Prime Minister Naftali Bennett is not changing the norms at Har HaBayis to allow Jewish prayer there, his office said Monday, walking back comments that sparked angry reactions a day earlier.
Bennett and the Arab party Ra’am clashed on Sunday after Jews were allowed to sing and pray in certain parts of Har HaBayis on the occasion of Tishah B’Av.
Ra’am, which is a critical faction in Bennett’s razor-thin coalition that spans both right-wing and left-wing parties, was outraged after footage emerged showing Jews, who are normally not allowed to pray or sing on Har HaBayis, singing Israel’s anthem and even praying discreetly in a secluded area.
“Settlers and MKs who trespass into the Al-Aqsa Mosque could lead to disturbances and a regional religious war,” Ra’am warned. “We will not allow this to happen – we won’t tolerate prayer and the singing of HaTikvah in the mosque that is under Islamic ownership, all 35 acres.”
Bennett quickly tweeted, both in Hebrew and in Arabic, that the latest events do not reflect any change of the rules that prohibit Jewish religious practices in the plaza, which has two of the most sacred sites in Muslim tradition.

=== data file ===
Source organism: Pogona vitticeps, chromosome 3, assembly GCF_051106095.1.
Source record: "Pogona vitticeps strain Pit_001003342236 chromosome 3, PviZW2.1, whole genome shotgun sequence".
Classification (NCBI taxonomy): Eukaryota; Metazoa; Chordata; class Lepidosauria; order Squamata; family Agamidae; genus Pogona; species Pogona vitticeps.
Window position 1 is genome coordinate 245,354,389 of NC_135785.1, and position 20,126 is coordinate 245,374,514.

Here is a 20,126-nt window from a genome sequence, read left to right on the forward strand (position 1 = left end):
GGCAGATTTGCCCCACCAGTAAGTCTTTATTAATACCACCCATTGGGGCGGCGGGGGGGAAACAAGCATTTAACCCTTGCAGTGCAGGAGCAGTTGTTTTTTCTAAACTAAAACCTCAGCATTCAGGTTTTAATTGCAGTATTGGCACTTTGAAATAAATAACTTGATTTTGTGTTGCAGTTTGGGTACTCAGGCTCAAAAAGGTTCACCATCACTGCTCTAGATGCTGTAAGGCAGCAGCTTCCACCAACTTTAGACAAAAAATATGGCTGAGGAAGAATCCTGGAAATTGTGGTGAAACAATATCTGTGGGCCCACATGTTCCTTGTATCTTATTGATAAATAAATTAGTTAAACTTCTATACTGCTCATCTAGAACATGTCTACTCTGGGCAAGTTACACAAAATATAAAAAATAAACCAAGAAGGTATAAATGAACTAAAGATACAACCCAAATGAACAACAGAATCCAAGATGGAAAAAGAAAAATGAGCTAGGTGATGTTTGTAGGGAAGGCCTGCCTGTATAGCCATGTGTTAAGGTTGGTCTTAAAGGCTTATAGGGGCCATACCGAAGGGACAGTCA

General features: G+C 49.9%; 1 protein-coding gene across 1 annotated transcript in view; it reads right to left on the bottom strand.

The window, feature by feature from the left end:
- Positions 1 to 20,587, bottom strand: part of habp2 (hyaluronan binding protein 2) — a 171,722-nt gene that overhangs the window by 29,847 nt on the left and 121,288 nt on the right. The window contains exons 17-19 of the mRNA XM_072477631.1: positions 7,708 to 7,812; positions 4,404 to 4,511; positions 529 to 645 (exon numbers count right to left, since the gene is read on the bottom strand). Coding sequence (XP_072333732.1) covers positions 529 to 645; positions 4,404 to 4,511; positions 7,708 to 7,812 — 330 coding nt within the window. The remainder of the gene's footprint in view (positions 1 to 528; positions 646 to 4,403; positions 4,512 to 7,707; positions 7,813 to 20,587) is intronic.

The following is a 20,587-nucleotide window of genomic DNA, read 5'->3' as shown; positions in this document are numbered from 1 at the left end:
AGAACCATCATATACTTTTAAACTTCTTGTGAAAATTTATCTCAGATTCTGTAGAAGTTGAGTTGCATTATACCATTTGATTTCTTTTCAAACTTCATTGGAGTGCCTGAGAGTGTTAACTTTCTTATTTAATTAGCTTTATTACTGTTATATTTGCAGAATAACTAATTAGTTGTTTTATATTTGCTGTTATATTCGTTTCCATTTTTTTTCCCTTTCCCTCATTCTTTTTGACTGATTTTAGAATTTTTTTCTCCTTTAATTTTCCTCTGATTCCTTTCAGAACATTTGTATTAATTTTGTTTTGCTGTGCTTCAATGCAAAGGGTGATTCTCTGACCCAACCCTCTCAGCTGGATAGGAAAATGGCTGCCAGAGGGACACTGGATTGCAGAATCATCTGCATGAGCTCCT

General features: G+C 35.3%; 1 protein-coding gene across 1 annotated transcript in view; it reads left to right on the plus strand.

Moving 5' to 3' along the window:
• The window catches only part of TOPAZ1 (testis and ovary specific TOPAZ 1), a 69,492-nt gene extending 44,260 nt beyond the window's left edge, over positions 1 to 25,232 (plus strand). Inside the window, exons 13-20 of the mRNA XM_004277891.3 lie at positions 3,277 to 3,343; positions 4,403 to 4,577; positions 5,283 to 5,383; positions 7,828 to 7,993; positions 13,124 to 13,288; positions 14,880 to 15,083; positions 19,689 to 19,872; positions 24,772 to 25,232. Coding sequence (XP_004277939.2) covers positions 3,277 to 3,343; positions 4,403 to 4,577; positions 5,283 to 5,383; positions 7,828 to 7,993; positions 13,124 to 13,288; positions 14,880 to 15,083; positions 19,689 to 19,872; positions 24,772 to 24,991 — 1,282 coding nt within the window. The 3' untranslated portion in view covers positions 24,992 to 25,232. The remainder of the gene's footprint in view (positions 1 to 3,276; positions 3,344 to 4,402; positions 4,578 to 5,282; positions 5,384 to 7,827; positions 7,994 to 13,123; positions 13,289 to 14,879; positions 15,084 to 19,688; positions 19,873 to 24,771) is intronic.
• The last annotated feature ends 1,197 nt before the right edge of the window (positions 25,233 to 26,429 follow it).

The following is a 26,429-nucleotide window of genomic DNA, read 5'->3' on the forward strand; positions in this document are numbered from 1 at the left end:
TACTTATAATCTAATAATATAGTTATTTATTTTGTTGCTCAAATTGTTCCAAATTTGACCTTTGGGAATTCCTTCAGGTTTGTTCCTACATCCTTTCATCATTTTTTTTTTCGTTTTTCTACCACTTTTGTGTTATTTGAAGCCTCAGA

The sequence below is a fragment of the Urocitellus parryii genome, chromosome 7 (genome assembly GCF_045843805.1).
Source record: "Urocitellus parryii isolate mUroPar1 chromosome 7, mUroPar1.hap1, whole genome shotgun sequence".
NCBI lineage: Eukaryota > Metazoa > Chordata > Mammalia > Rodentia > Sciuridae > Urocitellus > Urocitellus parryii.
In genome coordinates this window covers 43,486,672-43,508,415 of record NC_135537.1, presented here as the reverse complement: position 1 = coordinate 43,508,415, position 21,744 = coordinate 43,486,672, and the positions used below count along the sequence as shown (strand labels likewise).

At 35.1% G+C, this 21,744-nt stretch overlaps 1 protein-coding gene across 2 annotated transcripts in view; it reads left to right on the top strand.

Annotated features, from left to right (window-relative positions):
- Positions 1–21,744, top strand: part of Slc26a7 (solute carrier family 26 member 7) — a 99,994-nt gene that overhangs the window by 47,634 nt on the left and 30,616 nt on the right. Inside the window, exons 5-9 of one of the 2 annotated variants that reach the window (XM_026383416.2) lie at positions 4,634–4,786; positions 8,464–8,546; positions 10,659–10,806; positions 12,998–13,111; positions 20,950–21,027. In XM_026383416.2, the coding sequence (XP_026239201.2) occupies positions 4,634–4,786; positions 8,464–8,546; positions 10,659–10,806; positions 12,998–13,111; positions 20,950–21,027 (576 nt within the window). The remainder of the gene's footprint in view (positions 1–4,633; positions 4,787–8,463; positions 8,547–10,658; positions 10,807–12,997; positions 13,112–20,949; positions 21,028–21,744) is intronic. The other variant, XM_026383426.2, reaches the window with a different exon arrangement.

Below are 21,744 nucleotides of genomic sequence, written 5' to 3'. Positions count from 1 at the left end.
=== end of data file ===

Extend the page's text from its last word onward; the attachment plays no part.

The statement read: “Prime Minister Naftali Bennett spoke with Public Security Minister Bar-Lev and Israel Police Inspector-General Shabtai and thanked them for managing the events on the Temple Mount with responsibility and consideration while maintaining freedom of worship for Jews on the Mount. Prime Minister Bennett emphasized that freedom of worship on the Temple Mount will be fully preserved for Muslims as well, who will soon be marking the fast of the Day of Arafah and the Eid al-Adha.”
It should be noted that all leading Poskim say it is forbidden to enter Har HaBayis these days.
Earlier, brief clashes erupted between Israeli police and Palestinians at the Al-Aqsa Mosque over visits by Jews.
The status quo on Har HaBayis has not changed, the Prime Minister’s Office clarified on Monday, reversing a message affirming Jewish freedom of worship a day after sending it.
“There is no change in the status quo,” Prime Minister Naftali Bennett’s spokesman Matan Sidi said. “There is continuity from the last government in the [current] government’s policy on Har HaBayis.”
The “status quo” refers to allowing non-Muslims to visit, but not to pray, while Muslims pray in the Al-Aksa Mosque and often in the outdoor spaces around it.